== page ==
Hi All Coxer here from Breakthrough Assault, this time I’m talking tactics, and how you can set up your infantry to defend an objective.
This can never be a comprehensive article as terrain/opposition will always shape your deployment, but there are a few simple tips and tricks which can help.
Infantry in front of the objective
As a reference point for the models deployed here is the objective to defend – on a side note I always recommend placing a flat objective underneath a modeled one for those moments you need a man right in the middle of it!
When you place your infantry to hold an objective there are a couple of things I like to consider. The first is that I like to have them at least 4 inches forward of the objective from where the likely assault will come – if the platoon is big enough spread out in multiple directions for any flank attacks. The reason for this is that at 4 inches you still contest the objective, but more importantly, if you break during combat and fall back you’re still contesting the objective.
The other thing to consider is spacing. Whilst gun teams can shoot over stationary non shooting infantry, other infantry teams need an inch gap to shoot through. Alongside this you have to consider artillery, having as few teams under a template as possible reduces damage; conversely as you only get defensive fire from models within 8 inches from those contacted in assault you don’t want to be too spread out as you won’t be able to bounce the assault. Personally I aim for around a 3 inch spacing, enough to avoid lots of damage from artillery, and still be concentrated for defensive fire
So the infantry are now spaced around the objective, 5 teams are within range to contest the objective and if assaulted from front/sides when they fallback should still be contesting.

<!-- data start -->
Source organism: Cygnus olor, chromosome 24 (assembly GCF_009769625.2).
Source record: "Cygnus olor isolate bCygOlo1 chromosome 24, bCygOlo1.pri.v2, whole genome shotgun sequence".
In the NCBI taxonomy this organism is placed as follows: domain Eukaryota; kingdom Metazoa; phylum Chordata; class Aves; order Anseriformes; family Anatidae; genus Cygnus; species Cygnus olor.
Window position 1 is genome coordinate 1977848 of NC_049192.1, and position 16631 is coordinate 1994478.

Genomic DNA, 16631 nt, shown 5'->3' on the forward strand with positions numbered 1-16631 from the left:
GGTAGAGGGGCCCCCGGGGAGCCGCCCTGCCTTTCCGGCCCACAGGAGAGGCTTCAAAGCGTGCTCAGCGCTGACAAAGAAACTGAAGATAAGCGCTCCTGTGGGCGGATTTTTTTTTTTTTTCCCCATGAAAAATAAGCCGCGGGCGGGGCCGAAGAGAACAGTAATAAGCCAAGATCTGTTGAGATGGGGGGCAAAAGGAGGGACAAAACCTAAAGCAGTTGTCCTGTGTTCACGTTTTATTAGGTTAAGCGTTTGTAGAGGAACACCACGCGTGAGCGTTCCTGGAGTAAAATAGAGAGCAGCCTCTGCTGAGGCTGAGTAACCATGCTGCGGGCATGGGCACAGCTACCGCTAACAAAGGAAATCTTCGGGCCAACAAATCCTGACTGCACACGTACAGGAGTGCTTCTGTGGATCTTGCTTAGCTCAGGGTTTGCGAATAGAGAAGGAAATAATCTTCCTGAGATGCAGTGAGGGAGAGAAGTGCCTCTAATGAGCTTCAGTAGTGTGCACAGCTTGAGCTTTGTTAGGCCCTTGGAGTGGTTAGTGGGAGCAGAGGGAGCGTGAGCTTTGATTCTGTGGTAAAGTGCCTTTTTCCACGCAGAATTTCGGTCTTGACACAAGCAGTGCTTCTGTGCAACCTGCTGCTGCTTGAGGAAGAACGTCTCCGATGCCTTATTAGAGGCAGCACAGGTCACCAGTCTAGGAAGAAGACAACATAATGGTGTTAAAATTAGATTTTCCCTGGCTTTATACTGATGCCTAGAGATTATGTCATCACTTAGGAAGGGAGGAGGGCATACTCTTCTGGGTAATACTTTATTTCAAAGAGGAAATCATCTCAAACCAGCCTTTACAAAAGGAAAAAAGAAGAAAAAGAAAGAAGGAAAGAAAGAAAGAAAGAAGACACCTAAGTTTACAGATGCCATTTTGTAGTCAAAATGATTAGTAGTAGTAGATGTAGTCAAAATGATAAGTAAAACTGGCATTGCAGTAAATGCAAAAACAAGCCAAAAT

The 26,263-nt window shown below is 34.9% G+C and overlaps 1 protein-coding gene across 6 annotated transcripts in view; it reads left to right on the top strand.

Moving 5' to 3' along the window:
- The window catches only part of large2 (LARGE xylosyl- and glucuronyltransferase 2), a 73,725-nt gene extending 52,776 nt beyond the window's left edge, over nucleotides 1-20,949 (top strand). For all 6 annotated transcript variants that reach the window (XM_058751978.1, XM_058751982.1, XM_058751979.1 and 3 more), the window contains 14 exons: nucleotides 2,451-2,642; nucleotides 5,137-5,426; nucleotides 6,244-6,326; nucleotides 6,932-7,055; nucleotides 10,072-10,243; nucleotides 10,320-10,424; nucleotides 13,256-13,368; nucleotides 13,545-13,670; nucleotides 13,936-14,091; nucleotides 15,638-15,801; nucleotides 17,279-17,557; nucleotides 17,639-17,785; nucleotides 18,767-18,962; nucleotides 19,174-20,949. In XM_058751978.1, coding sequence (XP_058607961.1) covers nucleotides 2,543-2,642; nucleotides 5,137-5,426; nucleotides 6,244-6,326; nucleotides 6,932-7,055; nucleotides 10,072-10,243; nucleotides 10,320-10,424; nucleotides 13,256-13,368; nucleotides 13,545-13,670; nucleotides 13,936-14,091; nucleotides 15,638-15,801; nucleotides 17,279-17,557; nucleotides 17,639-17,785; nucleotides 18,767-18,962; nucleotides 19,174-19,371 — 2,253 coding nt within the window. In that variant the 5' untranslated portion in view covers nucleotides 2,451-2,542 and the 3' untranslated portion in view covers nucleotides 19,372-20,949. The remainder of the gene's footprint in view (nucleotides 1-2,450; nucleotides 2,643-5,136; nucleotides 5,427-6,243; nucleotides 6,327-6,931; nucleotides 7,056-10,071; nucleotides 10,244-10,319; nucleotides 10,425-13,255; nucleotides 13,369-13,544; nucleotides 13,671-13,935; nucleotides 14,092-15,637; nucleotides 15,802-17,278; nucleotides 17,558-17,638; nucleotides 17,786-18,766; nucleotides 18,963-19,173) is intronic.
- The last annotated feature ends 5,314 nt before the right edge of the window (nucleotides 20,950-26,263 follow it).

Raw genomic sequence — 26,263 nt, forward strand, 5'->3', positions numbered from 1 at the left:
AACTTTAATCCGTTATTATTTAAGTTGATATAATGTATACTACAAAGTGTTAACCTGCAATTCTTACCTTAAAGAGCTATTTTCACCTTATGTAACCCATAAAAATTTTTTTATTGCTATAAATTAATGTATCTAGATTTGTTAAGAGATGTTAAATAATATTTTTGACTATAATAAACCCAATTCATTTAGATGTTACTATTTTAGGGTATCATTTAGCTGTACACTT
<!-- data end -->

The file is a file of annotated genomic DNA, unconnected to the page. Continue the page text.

Infantry anti tank weapons
For this I’m referring towards Panzerschreks, PIATs, Bazookas and Anti-Tank Rifles. These are infantry based weapons, so don’t count as gun teams -and as such fight as ‘regular infantry’; they have two advantages, the first is they can add to defensive fire and damage tanks (you need two effective hits either destroyed or bailed to stop them assaulting you). The other advantage is that in assault they often have a higher tank assault rating so are more lethal. When deploying them as part of an infantry platoon I place them about 3 inches behind the front rank of infantry. This allows them to take part in defensive fire, but more importantly, when the enemy tanks hit, they are not within 2 inches of the assaulting team, so not a viable casualty to be removed – and of course if you then pass your motivation test to counter attack you’re able to move these damaging weapons into assault range.
Here are the 2 PIAT bases (only 2 figs per base) I’ve used a measuring stick to show the slightly less than 4 inches from the front of the infantry base to the front of the PIAT base
Anti tank Guns
These are your. 6pdrs’s Pak 36/37/40 etc. These are gun teams and as such ‘fight or die’ basically in combat if they lose the combat they are dead. As such it’s helpful to have the infantry in front of them, but it’s also useful to have them within 8 inches of the front of the front rank of infantry bases to help with defensive fire (as a side note this works for HMG’s vs infantry)
So what does this look like in practice? Well here is a rough example with my British para’s – rifle/MG teams up front and round the sides, PIAT’s in the centre and 6pdrs at the back, ideally 2 are in range of any infantry team.
And now you have the 6Pdrs, at least 2 are within 8 of the front rank of infantry for defensive fire, but far enough back they shouldn’t get damaged in combat.
So I hoped this has helped any of you when considering how to defend an objective, as you can see from my examples, there is no terrain, no other supporting units – just far too many options to consider, but if you have any great defensive tips or tricks you’d like to share please let us know.